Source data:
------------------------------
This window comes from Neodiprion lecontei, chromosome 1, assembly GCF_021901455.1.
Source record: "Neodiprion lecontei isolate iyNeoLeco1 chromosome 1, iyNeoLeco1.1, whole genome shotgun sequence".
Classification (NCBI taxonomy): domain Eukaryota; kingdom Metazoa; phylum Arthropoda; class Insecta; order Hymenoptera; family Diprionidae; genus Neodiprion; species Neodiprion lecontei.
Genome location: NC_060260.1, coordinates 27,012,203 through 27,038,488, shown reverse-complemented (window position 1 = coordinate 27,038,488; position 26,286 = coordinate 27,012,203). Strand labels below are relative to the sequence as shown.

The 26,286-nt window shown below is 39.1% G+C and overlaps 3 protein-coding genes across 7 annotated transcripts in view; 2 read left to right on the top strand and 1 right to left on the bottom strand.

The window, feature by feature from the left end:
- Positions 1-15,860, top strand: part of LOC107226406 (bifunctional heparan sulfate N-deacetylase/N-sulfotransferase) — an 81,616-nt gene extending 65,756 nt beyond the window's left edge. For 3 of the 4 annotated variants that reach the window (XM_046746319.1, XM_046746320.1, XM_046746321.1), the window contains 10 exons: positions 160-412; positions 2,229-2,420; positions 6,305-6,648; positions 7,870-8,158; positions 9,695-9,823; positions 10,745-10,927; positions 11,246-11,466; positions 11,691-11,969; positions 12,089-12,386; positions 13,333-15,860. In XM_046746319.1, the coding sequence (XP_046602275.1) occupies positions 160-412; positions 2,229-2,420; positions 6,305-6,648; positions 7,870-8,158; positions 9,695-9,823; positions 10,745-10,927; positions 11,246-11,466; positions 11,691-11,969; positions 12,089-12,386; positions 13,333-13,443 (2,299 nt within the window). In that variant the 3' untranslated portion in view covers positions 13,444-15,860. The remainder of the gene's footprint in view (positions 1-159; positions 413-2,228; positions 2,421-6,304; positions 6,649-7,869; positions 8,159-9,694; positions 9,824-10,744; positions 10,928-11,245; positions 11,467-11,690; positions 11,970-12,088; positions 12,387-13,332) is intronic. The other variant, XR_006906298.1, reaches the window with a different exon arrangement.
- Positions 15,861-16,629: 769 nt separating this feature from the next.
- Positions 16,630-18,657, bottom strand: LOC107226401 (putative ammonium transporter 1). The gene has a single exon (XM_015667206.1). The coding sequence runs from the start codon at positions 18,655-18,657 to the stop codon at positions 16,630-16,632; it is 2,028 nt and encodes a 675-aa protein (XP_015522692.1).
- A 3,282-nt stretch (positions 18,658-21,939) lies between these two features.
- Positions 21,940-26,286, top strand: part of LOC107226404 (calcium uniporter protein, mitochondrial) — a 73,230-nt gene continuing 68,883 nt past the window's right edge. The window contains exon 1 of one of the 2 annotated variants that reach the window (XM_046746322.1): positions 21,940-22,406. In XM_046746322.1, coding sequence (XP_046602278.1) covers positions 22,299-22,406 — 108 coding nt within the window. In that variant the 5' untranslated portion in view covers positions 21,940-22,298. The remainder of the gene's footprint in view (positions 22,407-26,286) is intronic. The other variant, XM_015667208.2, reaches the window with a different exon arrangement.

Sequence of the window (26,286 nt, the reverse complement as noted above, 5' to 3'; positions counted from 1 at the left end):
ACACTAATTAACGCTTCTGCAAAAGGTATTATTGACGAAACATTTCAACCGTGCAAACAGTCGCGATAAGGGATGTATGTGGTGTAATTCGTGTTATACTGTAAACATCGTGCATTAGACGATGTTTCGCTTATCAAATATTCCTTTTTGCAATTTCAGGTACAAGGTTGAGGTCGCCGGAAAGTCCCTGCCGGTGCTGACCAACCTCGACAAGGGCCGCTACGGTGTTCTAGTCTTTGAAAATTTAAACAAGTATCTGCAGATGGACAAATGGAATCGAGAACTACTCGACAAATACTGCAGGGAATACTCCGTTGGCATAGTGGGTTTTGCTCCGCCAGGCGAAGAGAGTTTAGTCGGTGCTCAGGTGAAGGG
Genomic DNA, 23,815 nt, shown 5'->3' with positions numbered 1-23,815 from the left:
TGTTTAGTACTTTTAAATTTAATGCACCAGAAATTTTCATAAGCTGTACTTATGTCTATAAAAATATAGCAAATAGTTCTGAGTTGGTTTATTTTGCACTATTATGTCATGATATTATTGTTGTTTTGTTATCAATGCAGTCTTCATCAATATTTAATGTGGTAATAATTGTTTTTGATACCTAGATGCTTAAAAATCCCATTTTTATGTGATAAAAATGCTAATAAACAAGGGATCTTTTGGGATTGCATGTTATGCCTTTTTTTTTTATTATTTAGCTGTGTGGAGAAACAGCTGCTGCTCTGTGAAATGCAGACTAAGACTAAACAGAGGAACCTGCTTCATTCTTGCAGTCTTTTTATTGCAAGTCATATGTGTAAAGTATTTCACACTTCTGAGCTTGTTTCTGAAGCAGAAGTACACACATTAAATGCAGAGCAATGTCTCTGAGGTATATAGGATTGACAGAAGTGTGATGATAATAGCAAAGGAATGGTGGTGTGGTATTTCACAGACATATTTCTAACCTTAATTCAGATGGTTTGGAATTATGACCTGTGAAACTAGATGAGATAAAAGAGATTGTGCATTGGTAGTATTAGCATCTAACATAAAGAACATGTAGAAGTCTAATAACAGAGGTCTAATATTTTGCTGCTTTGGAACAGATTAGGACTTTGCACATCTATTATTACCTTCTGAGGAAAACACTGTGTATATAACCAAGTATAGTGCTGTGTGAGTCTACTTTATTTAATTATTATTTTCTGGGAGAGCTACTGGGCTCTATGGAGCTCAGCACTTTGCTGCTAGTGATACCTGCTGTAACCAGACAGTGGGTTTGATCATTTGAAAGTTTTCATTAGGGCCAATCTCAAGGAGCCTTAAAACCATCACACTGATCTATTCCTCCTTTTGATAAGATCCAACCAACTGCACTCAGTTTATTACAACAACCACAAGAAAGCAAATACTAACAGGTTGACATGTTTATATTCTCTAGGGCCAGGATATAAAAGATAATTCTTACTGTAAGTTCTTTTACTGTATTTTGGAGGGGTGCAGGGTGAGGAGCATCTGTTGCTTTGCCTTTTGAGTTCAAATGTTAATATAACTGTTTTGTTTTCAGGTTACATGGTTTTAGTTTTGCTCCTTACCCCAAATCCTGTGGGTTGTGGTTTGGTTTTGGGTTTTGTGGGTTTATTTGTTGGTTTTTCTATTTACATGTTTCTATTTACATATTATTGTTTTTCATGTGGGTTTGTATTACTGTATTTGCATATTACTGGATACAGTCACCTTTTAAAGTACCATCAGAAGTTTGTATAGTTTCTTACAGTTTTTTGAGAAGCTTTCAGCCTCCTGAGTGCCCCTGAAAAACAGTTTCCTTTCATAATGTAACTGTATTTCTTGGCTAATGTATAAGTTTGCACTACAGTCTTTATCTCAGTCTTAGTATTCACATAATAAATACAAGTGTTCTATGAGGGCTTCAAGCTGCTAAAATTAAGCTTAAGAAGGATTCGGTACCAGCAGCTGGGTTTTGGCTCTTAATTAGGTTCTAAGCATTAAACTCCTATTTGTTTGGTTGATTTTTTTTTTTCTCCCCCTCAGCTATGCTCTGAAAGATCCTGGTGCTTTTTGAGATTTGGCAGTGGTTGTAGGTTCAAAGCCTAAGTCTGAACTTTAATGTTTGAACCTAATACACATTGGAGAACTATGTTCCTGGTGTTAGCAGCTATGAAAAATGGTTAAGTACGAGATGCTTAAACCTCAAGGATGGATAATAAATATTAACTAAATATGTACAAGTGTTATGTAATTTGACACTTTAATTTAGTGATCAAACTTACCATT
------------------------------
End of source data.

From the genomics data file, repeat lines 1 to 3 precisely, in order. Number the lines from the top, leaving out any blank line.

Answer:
This window comes from Neodiprion lecontei, chromosome 1, assembly GCF_021901455.1.
Source record: "Neodiprion lecontei isolate iyNeoLeco1 chromosome 1, iyNeoLeco1.1, whole genome shotgun sequence".
Classification (NCBI taxonomy): domain Eukaryota; kingdom Metazoa; phylum Arthropoda; class Insecta; order Hymenoptera; family Diprionidae; genus Neodiprion; species Neodiprion lecontei.